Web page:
Last of the Sun Food

Aubergines are still in season, which means they are cheap to buy and at their best. When buying aubergines you should look for an unblemished skin and a bright green calyx (the stalk), this will ensure flavour and freshness. Aubergines have often mistakenly been considered bland or even bitter but this would have been the result of incorrect preparation. Nowadays, the newer varieties of aubergines don’t need salting to draw out the bitter juices. However, there is a definite advantage in doing so because pre-salted aubergines will absorb less oil during cooking, giving a less greasy finished dish. This just requires sprinkling a little salt evenly all over the sliced aubergine and leaving it for about ten to 20 minutes to allow the juices to come to the surface. Don’t rinse, just wipe with absorbent kitchen roll.

To extract the best flavours from the aubergines, they should be fried, grilled or roasted with a little olive oil. Fennel also remains in season until the end of October. With its subtle liquorice flavour, fennel makes a perfect accompaniment to fish. It is grown here in Britain now but the best fennel, I have to admit, comes from France and Italy. All the parts of the fennel plant can be eaten – the bulb, the leaves and the seeds from the flowers. Its culinary desirability is matched by its health benefits – fennel is a strong antioxidant with high levels of vitamin C. This menu is inspired by Italian food but given a British slant. All recipes serve 4.


Pasta-Filled Aubergine

4 small aubergines

3 tbsp olive oil

1 small onion, finely chopped

2 cloves garlic, crushed

400g tin tomatoes

4 large spoonfuls of cooked pasta

150g mozzarella

large handful fresh basil

large handful curly parsley

salt and black pepper

If you want to find a way to use up yesterday’s  pasta, this is your answer. I like to use a short pasta for this recipe, such as maccheroncini, tubetti or gnocchetti sardi. Preheat the oven 200C, 400F or Gas 6. Bake the aubergines whole for 20-30 minutes or until they are completely tender all the way through. While they are cooking, fry the onion in the oil until soft and then add the garlic, tomatoes and seasoning. Cook the sauce for about 20 minutes. When the aubergines are ready, slit them two thirds of the way round, leaving the stalk in place. Scoop out the flesh on to a plate and roughly mash with a fork. Tip into the pan with the sauce and stir well. Add the cooked pasta, roughly diced mozzarella and the herbs. Adjust the seasoning and then fill the aubergine shells with the pasta mixture. Serve straight away.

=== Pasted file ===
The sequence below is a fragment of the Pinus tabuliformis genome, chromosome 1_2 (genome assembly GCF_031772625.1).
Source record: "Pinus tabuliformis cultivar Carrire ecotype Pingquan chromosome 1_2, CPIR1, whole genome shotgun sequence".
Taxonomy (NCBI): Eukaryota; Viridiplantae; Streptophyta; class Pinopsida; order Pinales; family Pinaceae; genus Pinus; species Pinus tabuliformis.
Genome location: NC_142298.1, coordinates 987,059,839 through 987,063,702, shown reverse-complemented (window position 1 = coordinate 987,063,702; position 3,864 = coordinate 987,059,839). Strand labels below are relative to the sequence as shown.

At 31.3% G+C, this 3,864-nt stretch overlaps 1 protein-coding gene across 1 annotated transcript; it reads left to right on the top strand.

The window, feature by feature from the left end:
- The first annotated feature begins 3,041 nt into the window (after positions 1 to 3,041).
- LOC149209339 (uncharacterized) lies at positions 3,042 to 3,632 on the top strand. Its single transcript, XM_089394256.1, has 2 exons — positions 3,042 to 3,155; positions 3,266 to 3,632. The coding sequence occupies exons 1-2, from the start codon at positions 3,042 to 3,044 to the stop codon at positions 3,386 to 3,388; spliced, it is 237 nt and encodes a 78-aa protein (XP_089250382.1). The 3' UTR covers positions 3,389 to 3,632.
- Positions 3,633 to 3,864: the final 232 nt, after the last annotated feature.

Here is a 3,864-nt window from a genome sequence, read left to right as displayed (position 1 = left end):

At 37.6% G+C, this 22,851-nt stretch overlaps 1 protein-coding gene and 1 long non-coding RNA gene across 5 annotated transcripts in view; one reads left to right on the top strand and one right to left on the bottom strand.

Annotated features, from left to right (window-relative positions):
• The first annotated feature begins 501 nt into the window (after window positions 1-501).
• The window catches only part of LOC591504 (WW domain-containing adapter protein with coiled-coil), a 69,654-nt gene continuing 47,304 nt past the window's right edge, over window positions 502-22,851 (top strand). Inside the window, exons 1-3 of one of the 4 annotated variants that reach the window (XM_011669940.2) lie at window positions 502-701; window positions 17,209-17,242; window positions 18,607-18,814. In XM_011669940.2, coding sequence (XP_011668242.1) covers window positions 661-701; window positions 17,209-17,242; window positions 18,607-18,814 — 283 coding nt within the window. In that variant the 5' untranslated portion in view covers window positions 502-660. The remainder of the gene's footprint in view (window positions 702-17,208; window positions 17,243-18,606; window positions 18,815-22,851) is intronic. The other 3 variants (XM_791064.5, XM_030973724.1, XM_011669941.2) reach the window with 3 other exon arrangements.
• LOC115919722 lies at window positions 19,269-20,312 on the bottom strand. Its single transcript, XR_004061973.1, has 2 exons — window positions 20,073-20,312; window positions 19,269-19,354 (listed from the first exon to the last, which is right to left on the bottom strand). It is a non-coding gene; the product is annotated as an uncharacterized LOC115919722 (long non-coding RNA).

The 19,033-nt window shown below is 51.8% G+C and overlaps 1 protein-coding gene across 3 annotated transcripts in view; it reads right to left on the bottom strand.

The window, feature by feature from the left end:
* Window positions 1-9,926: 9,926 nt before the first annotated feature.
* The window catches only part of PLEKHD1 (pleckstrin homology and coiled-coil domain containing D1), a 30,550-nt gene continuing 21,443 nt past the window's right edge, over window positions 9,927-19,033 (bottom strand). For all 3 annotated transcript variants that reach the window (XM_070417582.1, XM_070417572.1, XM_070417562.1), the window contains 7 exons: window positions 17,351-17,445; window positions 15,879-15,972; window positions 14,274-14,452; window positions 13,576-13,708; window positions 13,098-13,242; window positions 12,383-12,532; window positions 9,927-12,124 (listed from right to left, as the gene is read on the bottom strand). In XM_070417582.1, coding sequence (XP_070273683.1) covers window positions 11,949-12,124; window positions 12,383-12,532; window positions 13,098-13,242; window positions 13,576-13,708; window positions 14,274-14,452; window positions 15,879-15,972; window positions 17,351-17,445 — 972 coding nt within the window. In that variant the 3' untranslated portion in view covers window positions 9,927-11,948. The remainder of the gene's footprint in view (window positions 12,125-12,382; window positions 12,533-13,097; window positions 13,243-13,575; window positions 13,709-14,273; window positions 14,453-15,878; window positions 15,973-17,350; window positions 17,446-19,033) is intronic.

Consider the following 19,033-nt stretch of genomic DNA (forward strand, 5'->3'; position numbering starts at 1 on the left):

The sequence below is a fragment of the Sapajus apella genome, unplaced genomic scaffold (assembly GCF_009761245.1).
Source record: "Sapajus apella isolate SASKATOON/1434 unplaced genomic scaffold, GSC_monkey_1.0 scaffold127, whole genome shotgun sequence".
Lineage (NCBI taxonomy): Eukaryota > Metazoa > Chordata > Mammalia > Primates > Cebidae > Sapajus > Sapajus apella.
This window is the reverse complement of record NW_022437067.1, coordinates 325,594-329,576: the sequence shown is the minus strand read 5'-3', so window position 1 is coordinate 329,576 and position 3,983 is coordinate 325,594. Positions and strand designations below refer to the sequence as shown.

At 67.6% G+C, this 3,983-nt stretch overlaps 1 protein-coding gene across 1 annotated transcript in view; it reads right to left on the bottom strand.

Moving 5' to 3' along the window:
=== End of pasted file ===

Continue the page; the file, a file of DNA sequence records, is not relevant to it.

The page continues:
Baked Fennel

3 bulbs of fennel

50g unsalted butter

1 clove garlic

2 tbsp freshly-grated Parmesan

salt and black pepper

pinch of nutmeg

Preheat the oven 240C, 475F or Gas 9. Cut each head of fennel in half through the length of the bulb. Remove any tough or damaged outer leaves and cut out the core. Trim the leaves and stalks of the bulb and put into a saucepan with enough water to just cover the fennel. Salt the water and simmer gently until the bulbs begin to soften but retain an al dente texture. Carefully drain the water from the pan and place each half in a shallow, ovenproof dish. Season well with the salt, pepper and nutmeg. Melt the butter and distribute evenly over the fennel. Sprinkle with Parmesan cheese and bake in the oven for about 15 minutes.